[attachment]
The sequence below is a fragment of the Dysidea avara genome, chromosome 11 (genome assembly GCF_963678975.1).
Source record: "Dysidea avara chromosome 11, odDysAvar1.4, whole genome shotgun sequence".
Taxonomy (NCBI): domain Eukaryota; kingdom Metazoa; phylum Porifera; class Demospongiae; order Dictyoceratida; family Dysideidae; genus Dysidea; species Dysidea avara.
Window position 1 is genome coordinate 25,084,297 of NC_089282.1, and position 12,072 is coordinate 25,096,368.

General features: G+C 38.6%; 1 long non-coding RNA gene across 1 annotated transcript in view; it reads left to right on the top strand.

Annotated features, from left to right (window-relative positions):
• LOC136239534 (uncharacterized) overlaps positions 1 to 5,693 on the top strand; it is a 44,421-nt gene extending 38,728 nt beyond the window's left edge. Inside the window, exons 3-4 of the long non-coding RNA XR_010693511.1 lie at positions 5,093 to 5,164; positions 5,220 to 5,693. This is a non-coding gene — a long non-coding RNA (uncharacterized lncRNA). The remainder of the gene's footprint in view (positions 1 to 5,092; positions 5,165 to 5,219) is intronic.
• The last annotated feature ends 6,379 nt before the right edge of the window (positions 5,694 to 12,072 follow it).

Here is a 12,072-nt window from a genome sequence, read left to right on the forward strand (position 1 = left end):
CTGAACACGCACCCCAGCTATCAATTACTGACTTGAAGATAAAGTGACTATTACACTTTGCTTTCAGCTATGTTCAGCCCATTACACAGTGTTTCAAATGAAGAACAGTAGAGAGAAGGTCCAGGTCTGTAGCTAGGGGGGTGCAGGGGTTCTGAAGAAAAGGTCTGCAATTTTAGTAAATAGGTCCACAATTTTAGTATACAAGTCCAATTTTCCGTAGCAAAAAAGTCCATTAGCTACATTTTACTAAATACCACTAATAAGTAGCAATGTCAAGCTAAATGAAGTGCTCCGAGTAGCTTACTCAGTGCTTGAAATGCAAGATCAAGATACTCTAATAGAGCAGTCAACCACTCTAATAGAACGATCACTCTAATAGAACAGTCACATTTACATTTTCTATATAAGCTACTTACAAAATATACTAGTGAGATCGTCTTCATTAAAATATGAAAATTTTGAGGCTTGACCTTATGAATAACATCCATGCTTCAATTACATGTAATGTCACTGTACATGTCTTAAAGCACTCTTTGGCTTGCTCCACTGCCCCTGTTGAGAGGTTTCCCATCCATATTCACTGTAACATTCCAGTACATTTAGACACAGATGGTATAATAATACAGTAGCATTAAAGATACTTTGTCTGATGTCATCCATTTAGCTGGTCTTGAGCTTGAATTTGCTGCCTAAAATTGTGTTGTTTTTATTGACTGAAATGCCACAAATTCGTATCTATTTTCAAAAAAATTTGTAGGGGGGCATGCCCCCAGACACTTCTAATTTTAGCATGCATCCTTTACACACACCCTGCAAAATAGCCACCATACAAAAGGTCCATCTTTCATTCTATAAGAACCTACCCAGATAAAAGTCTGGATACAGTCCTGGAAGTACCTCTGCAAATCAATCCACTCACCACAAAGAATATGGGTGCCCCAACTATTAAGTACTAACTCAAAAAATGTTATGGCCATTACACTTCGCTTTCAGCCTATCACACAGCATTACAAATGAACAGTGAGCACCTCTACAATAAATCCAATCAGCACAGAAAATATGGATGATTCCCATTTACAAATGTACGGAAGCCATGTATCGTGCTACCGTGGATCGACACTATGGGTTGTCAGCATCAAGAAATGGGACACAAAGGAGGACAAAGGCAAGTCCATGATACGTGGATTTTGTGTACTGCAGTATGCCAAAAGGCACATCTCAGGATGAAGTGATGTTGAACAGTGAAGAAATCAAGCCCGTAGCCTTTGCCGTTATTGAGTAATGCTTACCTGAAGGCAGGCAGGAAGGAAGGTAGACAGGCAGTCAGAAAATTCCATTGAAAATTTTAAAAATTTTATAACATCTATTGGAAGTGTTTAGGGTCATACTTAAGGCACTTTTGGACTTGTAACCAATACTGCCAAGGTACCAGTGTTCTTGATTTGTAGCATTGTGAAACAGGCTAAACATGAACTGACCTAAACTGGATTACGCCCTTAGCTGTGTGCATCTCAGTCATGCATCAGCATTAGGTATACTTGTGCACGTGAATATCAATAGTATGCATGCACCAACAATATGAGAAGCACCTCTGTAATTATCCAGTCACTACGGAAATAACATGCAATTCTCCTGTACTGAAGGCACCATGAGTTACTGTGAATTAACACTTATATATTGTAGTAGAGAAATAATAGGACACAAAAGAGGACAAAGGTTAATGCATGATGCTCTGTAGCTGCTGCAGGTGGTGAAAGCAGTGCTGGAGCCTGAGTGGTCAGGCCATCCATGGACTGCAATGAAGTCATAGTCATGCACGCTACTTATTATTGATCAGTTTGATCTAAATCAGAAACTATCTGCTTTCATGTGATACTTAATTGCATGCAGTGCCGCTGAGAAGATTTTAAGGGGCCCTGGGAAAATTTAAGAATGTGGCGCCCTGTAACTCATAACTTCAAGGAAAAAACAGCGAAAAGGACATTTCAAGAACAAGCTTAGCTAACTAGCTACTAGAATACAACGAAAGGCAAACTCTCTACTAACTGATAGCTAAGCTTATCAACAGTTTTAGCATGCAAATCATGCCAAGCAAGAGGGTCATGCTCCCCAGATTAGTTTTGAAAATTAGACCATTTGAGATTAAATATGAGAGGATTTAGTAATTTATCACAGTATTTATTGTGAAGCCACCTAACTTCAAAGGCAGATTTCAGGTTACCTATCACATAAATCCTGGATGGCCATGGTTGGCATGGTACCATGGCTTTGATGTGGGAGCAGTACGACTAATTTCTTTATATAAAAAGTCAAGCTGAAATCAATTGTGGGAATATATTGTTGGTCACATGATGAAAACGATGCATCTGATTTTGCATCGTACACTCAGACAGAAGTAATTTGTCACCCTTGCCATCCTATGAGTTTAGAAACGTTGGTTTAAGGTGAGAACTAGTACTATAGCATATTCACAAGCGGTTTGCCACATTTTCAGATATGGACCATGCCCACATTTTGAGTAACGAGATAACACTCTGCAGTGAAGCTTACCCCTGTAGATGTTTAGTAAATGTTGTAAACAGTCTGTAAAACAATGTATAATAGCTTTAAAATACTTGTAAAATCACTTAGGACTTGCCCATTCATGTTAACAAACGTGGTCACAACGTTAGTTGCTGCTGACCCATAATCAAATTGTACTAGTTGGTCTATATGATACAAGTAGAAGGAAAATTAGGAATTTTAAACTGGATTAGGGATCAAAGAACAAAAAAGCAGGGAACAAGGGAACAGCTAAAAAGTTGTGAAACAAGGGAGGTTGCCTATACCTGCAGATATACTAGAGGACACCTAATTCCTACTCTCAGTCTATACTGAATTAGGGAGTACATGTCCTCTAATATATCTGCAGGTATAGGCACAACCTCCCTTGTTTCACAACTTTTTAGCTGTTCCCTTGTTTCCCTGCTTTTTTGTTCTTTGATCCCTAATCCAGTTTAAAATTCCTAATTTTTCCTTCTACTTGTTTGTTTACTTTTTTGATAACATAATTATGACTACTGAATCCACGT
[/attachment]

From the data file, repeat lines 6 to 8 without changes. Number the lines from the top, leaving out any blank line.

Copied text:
Annotated features, from left to right (window-relative positions):
• LOC136239534 (uncharacterized) overlaps positions 1 to 5,693 on the top strand; it is a 44,421-nt gene extending 38,728 nt beyond the window's left edge. Inside the window, exons 3-4 of the long non-coding RNA XR_010693511.1 lie at positions 5,093 to 5,164; positions 5,220 to 5,693. This is a non-coding gene — a long non-coding RNA (uncharacterized lncRNA). The remainder of the gene's footprint in view (positions 1 to 5,092; positions 5,165 to 5,219) is intronic.
• The last annotated feature ends 6,379 nt before the right edge of the window (positions 5,694 to 12,072 follow it).